"The Sound of Silent Film" Resonates with Packed House
“The Sound of Silent Film: A Two-Part Benshi Event,” the second 2014 F.I.L.M. Series program, offered a packed house a multi-faceted event featuring a unique musical collaboration between international artists from Japan, France and Canada on Sunday, Sept. 28. The audience, which included numerous local Utica community members, were treated to a world premiere of a Western-style composition with traditional Japanese instruments brought together for the purpose of accompanying Japanese silent movies. This was the first time that this type of collaboration has ever been undertaken.
“Benshi” refers to performers who lectured, narrated and recited lines of characters while visible alongside silent movies in early 20th century Japan. While these performers have all but disappeared from today’s movie theaters, a handful of artists still perform at film festivals and silent film screenings within and outside Japan. Benshi performances prompt our attention to the sonic and physical aspects of the experience of movie watching, even though movies have been more commonly regarded as a visual medium. The program was funded by a grant from the Japan Foundation.
Associate Professor of Japanese Kyoko Omori introduced this tradition in a way that was more meaningful than simply as a performing art from the distant past of a distant country. Thus, the event involved two different activities related to the common theme of benshi. The first half featured a live benshi performance with the screening of a samurai movie, Orochi (Serpent: 1925). Over the course of a week, highly acclaimed benshi Ichiro Kataoka, internationally renowned Canadian composer Gabriel Thibaudeau, and an international ensemble of traditional Japanese musicians and a French cellist collaborated to create original musical scores and a new way of telling the classic silent film. The artists premiered part of their new music and benshi narration in a 30-minute screening of the Japanese samurai drama, Orochi (1925).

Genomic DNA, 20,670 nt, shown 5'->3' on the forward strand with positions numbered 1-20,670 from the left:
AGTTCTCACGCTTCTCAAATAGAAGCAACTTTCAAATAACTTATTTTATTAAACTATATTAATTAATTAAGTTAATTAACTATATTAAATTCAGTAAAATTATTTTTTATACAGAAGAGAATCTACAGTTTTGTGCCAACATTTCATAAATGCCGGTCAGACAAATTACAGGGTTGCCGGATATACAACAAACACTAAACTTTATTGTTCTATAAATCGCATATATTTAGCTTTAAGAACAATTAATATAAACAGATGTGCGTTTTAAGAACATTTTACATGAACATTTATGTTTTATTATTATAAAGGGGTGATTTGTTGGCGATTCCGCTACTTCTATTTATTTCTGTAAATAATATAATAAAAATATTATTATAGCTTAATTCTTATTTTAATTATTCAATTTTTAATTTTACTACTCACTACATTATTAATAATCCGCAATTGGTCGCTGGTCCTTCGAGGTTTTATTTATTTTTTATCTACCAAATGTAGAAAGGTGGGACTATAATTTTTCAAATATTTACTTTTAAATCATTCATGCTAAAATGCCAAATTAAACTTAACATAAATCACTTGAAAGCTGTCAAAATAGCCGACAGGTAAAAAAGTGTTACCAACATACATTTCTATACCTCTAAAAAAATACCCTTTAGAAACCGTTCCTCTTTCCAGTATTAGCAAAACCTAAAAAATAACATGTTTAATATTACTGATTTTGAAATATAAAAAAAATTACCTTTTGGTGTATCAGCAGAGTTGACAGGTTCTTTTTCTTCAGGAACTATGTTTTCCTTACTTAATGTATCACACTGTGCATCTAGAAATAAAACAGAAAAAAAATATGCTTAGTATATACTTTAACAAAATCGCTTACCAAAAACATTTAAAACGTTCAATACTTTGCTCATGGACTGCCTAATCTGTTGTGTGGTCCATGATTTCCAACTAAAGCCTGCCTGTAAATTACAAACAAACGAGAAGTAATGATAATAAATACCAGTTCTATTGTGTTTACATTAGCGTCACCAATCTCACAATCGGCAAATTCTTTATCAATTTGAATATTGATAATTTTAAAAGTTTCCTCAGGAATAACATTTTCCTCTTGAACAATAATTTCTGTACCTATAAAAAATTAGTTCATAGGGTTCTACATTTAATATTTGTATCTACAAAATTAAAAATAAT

The second half of the event premiered the film Crossroads in Context, a documentary created by Omori in collaboration with Hamilton’s Digital Humanities Initiative student interns about refugees in Utica who took an English as a Second Language course at the Munson-Williams-Proctor Arts Institute.
As an experiential component in her “Introduction to Japanese Film” course, Omori assigned students to observe and practice narrative techniques, challenging them to take on the role of benshi and narrate the documentary. Crossroads in Context concerns the experiences of people learning English in order to gain their voice in the United States. Initially, the students found the voice-over film narration assignment counterintuitive, a sentiment echoed by some audience members at the screening.
According to Omori, the act of filmmaking, however, already frames the experiences of those included in the film according to the creator’s own intentions, even when the subjects’ own voices are included. No director can escape intentionality. Still, to respect cultural sensitivity, Omori had participating students Dyllon Young ’15, Micah Stimson ’15, Sabrina Hua ’15, Taoyu Chen ’16, Daniel Finger ’16 and Hoang Do ’17 avoid recreating dialogue. Instead, they focused on contextualizing the films’ subjects as an integral part of Utica’s history and community.
Under the guidance of Omori and benshi performer Kataoka, students began to understand and appreciate the time, effort and dedication required to write scripts that reflect a thoughtful understanding of others. Students also received advice from Kataoka, Thibaudeau, and Catherine Luciani ’15 (an aspiring professional voice actress) to manipulate sound to bring film to life. And in the documentary’s closing remarks, Young’s voice is heard loud and clear, reflecting tonal nuances, as he declares, “When you look at a person, any person, remember that everyone has a story. Everyone has gone through something that has changed them.”